Jim: I wouldn’t say there were any specific music influences, per se. Both Nicole and I have such eclectic tastes and we reference so many different things. For example some of Nicole’s influences I’ll be like “What?“. I would never listen to that while on other stuff we are totally in synch together. In terms of duets and looking at the most obvious classic influences, Nancy Sinatra and Lee Hazlewood, Serge Gainsbourg and Brigitte Bardot, that sort of thing. They were the touchstones as far as I’m concerned. We wanted that vibe but we had to do it all the way. 

IC: Jim, you’re up front of stage when singing Strange Weather, do you enjoy taking the lead like that? 

Jim: I do, though I’m a bit rusty. It’s good fun. 

IC: What next? 

Nicole: I’m making two records at the same time right now. One is sharp pop rock, like The Pretenders. Rock-a-ballads with that doo-wop element … and FAST. The other is called High Standards and it’s songs that sound like old standards but they’re about new things, but without saying new things, like Twitter is the bird. You’ll still be able to sing it in fifty years even though the technology will be out of date by then. I like singing in that 1940s/1950s style like Patsy Cline and I also love singing rock. I want to do both. On the track A Night Of Serious Drinking, I feel like Dean Martin in that song, it’s old school. I’ve been listening to a lot of Rockabilly recently. We sit on Chris Isaak’s porch in Nashville and write a bunch of songs together. It’s fun to put your own spin on it. I’ve also been touring as support with Stevie Nicks and we are playing together again at the end of the month. It’s the best time of my life. There are 15,000 in the audience but I treat it like a club show. It’s just my drummer on a snare, my guitarist on a baritone guitar and me singing. It just sounded huge. It was amazing. 

Jim: Newcastle is next on the tour at The Cluny where I’ve played before with an English singer-songwriter, Joe Gideon. Great people there. Hopefully we can then get the album out, that’s pretty important for us both. It’s nice to tour with your friends and we have a great little band. They’re amazing musicians. 

IC: What’s in the tour rider?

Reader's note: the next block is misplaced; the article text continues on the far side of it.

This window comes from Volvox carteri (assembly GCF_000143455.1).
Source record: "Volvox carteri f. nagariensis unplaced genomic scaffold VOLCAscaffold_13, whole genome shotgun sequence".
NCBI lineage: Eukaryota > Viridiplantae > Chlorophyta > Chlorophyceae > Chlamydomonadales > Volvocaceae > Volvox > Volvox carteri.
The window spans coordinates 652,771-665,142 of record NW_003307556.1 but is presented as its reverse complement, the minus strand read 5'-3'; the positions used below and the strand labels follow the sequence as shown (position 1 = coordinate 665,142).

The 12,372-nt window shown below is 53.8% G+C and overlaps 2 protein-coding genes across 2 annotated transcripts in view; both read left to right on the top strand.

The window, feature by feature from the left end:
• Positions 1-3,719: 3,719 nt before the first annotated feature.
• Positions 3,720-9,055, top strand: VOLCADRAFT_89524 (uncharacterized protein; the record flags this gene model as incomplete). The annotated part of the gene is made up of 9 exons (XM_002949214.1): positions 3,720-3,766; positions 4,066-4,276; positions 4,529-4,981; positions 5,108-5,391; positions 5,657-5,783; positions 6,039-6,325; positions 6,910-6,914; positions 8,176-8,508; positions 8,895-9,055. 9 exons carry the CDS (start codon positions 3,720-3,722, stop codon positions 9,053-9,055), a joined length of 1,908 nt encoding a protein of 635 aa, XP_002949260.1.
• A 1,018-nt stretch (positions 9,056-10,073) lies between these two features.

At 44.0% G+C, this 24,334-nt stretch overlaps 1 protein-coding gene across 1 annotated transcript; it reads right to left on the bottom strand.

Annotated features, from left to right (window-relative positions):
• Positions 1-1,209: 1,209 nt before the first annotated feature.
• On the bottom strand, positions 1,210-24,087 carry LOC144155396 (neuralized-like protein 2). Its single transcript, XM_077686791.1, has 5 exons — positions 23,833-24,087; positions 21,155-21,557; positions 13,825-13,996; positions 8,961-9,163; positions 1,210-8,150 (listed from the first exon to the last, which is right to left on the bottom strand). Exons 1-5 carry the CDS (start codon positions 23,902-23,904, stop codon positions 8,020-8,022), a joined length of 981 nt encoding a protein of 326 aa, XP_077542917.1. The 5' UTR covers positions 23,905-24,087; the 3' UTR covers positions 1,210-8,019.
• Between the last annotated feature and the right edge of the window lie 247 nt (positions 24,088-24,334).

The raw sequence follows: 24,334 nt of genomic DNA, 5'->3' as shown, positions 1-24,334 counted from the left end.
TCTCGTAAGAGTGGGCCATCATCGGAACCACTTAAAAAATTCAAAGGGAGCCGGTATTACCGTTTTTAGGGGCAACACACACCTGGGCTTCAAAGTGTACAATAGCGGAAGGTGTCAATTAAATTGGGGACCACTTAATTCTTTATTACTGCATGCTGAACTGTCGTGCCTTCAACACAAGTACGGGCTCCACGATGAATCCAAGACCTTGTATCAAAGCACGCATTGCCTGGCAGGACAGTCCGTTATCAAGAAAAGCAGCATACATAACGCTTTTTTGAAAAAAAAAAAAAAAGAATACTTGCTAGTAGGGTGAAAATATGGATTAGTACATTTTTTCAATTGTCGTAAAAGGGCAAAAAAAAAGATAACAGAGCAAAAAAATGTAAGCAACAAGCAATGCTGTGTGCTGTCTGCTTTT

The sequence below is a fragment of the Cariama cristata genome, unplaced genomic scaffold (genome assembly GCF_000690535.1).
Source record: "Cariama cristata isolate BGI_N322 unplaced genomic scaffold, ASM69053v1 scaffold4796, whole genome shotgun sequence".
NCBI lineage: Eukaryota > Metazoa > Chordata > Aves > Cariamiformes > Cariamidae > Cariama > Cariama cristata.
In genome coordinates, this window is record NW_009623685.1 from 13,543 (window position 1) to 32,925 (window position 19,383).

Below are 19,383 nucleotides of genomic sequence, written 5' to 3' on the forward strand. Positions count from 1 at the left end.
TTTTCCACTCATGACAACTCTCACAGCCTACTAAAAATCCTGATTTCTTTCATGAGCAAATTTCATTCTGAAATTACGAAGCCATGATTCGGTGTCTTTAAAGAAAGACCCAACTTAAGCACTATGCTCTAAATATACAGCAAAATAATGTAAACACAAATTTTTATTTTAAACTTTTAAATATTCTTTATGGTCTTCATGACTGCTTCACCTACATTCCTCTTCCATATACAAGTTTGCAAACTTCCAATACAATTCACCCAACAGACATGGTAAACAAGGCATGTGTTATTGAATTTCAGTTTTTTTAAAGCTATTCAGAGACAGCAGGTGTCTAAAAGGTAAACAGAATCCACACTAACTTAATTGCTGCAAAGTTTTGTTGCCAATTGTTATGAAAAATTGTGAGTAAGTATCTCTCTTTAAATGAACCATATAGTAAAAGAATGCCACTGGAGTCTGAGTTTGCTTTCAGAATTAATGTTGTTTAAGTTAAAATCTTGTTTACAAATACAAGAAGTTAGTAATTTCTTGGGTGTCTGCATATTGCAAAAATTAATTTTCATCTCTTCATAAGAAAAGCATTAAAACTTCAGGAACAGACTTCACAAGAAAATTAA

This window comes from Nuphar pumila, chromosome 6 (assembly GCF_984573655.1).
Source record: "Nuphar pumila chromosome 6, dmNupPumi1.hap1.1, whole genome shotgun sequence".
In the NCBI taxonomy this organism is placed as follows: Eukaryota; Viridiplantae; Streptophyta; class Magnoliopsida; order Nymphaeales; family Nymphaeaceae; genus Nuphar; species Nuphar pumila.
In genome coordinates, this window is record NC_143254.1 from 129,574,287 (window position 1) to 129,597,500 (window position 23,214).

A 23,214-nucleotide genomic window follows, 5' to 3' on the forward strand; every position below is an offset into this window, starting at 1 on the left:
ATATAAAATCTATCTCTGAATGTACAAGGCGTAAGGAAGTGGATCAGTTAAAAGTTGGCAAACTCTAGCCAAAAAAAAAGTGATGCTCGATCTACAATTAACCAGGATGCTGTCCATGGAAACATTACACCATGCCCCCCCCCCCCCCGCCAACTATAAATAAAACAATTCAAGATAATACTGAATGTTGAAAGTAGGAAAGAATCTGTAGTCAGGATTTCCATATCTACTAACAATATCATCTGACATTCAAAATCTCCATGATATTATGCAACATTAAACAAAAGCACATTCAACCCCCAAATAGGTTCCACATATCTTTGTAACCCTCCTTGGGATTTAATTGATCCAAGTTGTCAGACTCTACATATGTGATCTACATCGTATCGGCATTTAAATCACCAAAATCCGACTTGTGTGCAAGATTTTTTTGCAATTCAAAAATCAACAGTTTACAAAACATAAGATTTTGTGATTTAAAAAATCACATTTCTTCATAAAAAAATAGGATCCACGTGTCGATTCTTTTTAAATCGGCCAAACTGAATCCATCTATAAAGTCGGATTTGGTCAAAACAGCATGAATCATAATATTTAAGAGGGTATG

Jim: (laughing), I can guarantee you it’s nothing exciting! 

IC: Out of all the gigs you’ve attended, what’s the most memorable one and why? 

Nicole: I saw a really weird band called Sugarlife with Jim in a basement in Brooklyn. It was like performance art mixed with krautrock, real beatnik stuff. We didn’t know what to expect and the lead was really in your face, it kept me on my toes for the whole show. I like that. Also, I don’t listen to Slipknot but they were one of the best shows I’ve ever seen. There is so much going on. The best band I’ve seen consistently though would be The Hives. Without a doubt. Spoon are great too. The greatest American rock band. Their lyrics are so sharp. 

Jim: I’d say it’s the first gig I went to. It was this kinda hippish R’n’B band called Pacific Gas & Electric and I don’t remember why I was there. Maybe my mom prevailed on my dad to take me to a rock concert. Somehow this one was arbitrarily chosen. I may have even chosen it because as a kid I used to love going to the Museum of Modern Art in New York where they had a sculpture outside and they used to do outdoor concerts there. I must have noticed there was a concert and asked my mom to take me, though I was quite young. My dad was saddled with the job of going to the rock concert with me and while the band bored me to death, I loved the sculpture and the vibe of being outdoors at a rock concert. The fact that the band kinda left me cold didn’t matter. That was my first exposure to the experience of a concert ever. It was the first time I’d experienced any sort of musical performance even though I can’t remember a thing about the band.


The two track single Strange Weather/A Man Like Me is out now – head over to the Bandcamp page here for more details. 

John Welsh